Study shows switching tobacco cigarettes for e-cigarettes reduces exposure to numerous toxins and carcinogens

Study shows switching tobacco cigarettes for e-cigarettes reduces exposure to numerous toxins and carcinogens

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Exposure to Nicotine and Selected Toxicants in Cigarette Smokers Who Switched to Electronic Cigarettes: A Longitudinal Within-Subjects Observational Study

A newly released study has now again proven what many of us were already aware of.  Smokers switching to vaping devices that contain nicotine but not tobacco will remove the deadly toxins found in tobacco cigarettes.   This will go a long way toward the fight for vaping as a safer alternative to tobacco.  It will hopeful help doctors to continue recommending vaping and vape

 

Abstract

Introduction: Electronic cigarettes (e-cigarettes) are purported to deliver nicotine aerosol without any toxic combustion products present in tobacco smoke. In this longitudinal within-subjects observational study, we evaluated the effects of e-cigarettes on nicotine delivery and exposure to selected carcinogens and toxicants.

Methods: We measured seven nicotine metabolites and 17 tobacco smoke exposure biomarkers in the urine samples of 20 smokers collected before and after switching to pen-style M201 e-cigarettes for 2 weeks. Biomarkers were metabolites of 13 major carcinogens and toxicants in cigarette smoke: one tobacco-specific nitrosamine (NNK), eight volatile organic compounds (1,3-butadiene, crotonaldehyde, acrolein, benzene, acrylamide, acrylonitrile, ethylene oxide, and propylene oxide), and four polycyclic aromatic hydrocarbons (naphthalene, fluorene, phenanthrene, and pyrene). Changes in urine biomarkers concentration were tested using repeated measures analysis of variance.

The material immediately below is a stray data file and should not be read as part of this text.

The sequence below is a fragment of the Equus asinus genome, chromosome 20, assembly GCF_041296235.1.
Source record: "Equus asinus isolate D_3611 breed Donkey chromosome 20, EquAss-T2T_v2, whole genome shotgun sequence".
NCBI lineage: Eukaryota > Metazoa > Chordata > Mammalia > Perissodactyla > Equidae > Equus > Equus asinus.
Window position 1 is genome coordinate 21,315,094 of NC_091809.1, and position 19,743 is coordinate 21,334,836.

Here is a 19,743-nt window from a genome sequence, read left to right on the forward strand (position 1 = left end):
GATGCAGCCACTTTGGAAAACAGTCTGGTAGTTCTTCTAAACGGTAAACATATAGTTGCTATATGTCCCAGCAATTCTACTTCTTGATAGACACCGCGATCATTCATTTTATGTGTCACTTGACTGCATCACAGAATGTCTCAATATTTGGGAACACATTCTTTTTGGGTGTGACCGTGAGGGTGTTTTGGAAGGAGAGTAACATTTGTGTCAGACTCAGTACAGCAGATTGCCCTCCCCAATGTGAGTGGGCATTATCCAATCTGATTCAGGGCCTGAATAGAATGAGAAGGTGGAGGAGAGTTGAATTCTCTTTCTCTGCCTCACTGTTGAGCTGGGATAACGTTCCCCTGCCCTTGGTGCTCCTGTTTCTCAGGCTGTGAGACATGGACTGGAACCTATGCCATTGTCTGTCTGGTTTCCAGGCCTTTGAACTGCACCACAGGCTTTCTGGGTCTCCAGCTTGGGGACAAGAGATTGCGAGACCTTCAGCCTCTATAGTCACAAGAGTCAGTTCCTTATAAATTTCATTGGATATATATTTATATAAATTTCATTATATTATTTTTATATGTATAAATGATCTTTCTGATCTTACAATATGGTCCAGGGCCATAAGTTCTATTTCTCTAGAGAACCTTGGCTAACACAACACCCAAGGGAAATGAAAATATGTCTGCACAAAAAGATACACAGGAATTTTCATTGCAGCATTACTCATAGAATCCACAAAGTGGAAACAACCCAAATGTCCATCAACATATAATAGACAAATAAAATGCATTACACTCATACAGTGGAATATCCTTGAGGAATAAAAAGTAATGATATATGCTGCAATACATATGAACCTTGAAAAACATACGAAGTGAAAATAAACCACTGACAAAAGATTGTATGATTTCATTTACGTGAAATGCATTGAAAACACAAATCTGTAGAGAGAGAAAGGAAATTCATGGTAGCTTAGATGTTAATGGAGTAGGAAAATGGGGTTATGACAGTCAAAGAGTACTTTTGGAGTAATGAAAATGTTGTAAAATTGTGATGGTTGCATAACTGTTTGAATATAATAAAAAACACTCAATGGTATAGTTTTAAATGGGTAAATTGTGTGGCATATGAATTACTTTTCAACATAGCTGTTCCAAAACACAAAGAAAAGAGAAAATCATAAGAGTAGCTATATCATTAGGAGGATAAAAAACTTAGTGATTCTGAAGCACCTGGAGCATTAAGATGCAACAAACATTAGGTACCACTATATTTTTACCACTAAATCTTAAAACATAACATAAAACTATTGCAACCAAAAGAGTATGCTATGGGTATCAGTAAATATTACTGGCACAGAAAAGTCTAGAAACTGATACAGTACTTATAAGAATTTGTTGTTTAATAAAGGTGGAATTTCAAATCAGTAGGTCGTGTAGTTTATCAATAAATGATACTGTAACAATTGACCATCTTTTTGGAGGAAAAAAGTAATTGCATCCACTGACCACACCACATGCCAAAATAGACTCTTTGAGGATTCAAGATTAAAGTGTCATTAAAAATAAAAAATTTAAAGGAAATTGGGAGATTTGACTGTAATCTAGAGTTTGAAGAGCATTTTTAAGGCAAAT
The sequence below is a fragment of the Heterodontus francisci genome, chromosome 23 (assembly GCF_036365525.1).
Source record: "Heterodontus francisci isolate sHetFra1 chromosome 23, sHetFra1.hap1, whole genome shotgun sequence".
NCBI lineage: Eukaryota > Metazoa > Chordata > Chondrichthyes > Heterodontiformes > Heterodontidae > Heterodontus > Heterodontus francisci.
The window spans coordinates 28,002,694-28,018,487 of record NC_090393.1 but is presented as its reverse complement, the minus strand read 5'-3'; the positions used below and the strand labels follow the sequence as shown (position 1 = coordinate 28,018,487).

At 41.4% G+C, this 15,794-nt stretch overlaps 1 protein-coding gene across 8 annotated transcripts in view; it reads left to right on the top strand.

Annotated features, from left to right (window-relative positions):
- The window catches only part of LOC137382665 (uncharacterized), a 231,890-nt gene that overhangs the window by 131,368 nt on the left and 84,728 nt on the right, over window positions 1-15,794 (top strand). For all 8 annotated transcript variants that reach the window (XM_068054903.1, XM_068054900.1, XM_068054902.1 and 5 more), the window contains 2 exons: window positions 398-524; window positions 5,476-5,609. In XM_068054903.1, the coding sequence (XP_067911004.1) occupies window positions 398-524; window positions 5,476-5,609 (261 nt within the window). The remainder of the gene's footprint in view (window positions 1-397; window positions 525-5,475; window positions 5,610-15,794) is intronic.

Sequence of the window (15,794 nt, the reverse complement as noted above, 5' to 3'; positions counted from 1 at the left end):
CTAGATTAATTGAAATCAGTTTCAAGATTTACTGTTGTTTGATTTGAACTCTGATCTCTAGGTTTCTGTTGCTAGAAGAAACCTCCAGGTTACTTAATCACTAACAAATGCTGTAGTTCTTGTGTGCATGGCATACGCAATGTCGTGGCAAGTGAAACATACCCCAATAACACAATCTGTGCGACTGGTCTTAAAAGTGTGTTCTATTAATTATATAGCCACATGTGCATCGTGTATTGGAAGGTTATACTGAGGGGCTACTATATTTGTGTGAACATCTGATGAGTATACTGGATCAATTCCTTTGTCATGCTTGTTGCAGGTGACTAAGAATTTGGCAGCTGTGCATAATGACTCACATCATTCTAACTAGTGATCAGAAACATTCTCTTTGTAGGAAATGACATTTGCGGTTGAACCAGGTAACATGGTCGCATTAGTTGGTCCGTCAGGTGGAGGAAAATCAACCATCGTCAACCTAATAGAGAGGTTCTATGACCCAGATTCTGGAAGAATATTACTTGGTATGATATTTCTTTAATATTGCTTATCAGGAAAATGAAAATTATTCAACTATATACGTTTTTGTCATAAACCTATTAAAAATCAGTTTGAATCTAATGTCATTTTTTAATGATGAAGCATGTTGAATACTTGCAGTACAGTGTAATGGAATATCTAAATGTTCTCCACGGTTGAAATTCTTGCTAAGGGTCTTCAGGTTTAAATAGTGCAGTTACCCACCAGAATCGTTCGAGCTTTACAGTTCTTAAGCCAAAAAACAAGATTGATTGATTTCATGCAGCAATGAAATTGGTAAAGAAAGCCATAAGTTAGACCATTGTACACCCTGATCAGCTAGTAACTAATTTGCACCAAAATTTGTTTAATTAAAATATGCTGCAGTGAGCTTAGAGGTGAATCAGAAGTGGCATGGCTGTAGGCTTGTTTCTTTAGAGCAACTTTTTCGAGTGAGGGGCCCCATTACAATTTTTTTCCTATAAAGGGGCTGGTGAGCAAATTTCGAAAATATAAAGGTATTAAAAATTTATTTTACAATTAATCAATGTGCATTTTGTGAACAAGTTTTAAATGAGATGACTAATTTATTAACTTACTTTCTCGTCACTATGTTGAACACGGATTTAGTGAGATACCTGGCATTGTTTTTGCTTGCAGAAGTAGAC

Results: In total, 45% of participants reported complete abstinence from cigarette smoking at 2 weeks, while 55% reported continued smoking. Levels of total nicotine and some polycyclic aromatic hydrocarbon metabolites did not change after switching from tobacco to e-cigarettes. All other biomarkers significantly decreased after 1 week of using e-cigarettes (p < .05). After 1 week, the greatest percentage reductions in biomarkers levels were observed for metabolites of 1,3-butadiene, benzene, and acrylonitrile. Total NNAL, a metabolite of NNK, declined by 57% and 64% after 1 and 2 weeks, respectively, while 3-hydroxyfluorene levels declined by 46% at week 1, and 34% at week 2.

Conclusions: After switching from tobacco to e-cigarettes, nicotine exposure remains unchanged, while exposure to selected carcinogens and toxicants is substantially reduced.

Implications: To our knowledge, this is the first study that demonstrates that substituting tobacco cigarettes with an e-cigarette may reduce user exposure to numerous toxicants and carcinogens otherwise present in tobacco cigarettes. Data on reduced exposure to harmful constituents that are present in tobacco cigarettes and e-cigarettes can aid in evaluating e-cigarettes as a potential harm reduction device.

  1. Maciej L. Goniewicz, PharmD, PhD1,2,
  2. Michal Gawron, PharmD2,
  3. Danielle M. Smith, MPH1,
  4. Margaret Peng, BSc3,
  5. Peyton Jacob III, PhD3 and
  6. Neal L. Benowitz, MD3

+ Author Affiliations


  1. 1 Department of Health Behavior, Roswell Park Cancer Institute, Buffalo, NY;

  2. 2 Department of General and Analytical Chemistry, Medical University of Silesia, Sosnowiec, Poland;

  3. 3 Division of Clinical Pharmacology and Experimental Therapeutics, Departments of Medicine and Bioengineering and Therapeutic Sciences, University of California San Francisco, San Francisco, CA
  1. Corresponding Author: Maciej L. Goniewicz, PharmD, PhD, Department of Health Behavior, Division of Cancer Prevention and Population Sciences, Roswell Park Cancer Institute, Elm and Carton Streets, Buffalo, NY 14263, USA. Telephone: 716-845-8541; Fax: 716-845-1268; E-mail: maciej.goniewicz@roswellpark.org
  • Received March 21, 2016.
  • Accepted June 15, 2016.

About the author

CanadaVapes.com Founder. Smoke free since 2009 :)

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